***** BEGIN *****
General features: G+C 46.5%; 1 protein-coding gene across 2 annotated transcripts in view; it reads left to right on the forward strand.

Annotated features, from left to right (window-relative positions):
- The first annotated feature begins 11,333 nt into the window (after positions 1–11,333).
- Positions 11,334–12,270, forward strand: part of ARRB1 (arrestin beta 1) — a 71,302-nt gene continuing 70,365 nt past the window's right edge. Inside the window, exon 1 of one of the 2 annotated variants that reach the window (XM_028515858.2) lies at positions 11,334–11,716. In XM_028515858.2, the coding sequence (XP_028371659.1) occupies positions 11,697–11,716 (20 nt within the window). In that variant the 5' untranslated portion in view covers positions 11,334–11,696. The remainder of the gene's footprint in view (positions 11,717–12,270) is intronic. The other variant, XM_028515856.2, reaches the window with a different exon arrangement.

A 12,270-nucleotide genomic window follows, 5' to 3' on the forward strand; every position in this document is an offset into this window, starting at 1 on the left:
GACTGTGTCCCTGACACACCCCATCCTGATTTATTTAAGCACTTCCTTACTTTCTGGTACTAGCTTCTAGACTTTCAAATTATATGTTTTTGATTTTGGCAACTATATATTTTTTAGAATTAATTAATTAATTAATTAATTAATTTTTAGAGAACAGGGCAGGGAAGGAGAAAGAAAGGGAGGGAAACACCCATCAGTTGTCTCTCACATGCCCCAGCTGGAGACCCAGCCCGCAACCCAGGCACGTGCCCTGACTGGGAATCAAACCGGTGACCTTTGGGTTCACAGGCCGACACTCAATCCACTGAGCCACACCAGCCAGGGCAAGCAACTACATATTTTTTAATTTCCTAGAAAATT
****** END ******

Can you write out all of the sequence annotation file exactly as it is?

General features: G+C 46.5%; 1 protein-coding gene across 2 annotated transcripts in view; it reads left to right on the forward strand.

Annotated features, from left to right (window-relative positions):
- The first annotated feature begins 11,333 nt into the window (after positions 1–11,333).
- Positions 11,334–12,270, forward strand: part of ARRB1 (arrestin beta 1) — a 71,302-nt gene continuing 70,365 nt past the window's right edge. Inside the window, exon 1 of one of the 2 annotated variants that reach the window (XM_028515858.2) lies at positions 11,334–11,716. In XM_028515858.2, the coding sequence (XP_028371659.1) occupies positions 11,697–11,716 (20 nt within the window). In that variant the 5' untranslated portion in view covers positions 11,334–11,696. The remainder of the gene's footprint in view (positions 11,717–12,270) is intronic. The other variant, XM_028515856.2, reaches the window with a different exon arrangement.

A 12,270-nucleotide genomic window follows, 5' to 3' on the forward strand; every position in this document is an offset into this window, starting at 1 on the left:
GACTGTGTCCCTGACACACCCCATCCTGATTTATTTAAGCACTTCCTTACTTTCTGGTACTAGCTTCTAGACTTTCAAATTATATGTTTTTGATTTTGGCAACTATATATTTTTTAGAATTAATTAATTAATTAATTAATTAATTTTTAGAGAACAGGGCAGGGAAGGAGAAAGAAAGGGAGGGAAACACCCATCAGTTGTCTCTCACATGCCCCAGCTGGAGACCCAGCCCGCAACCCAGGCACGTGCCCTGACTGGGAATCAAACCGGTGACCTTTGGGTTCACAGGCCGACACTCAATCCACTGAGCCACACCAGCCAGGGCAAGCAACTACATATTTTTTAATTTCCTAGAAAATT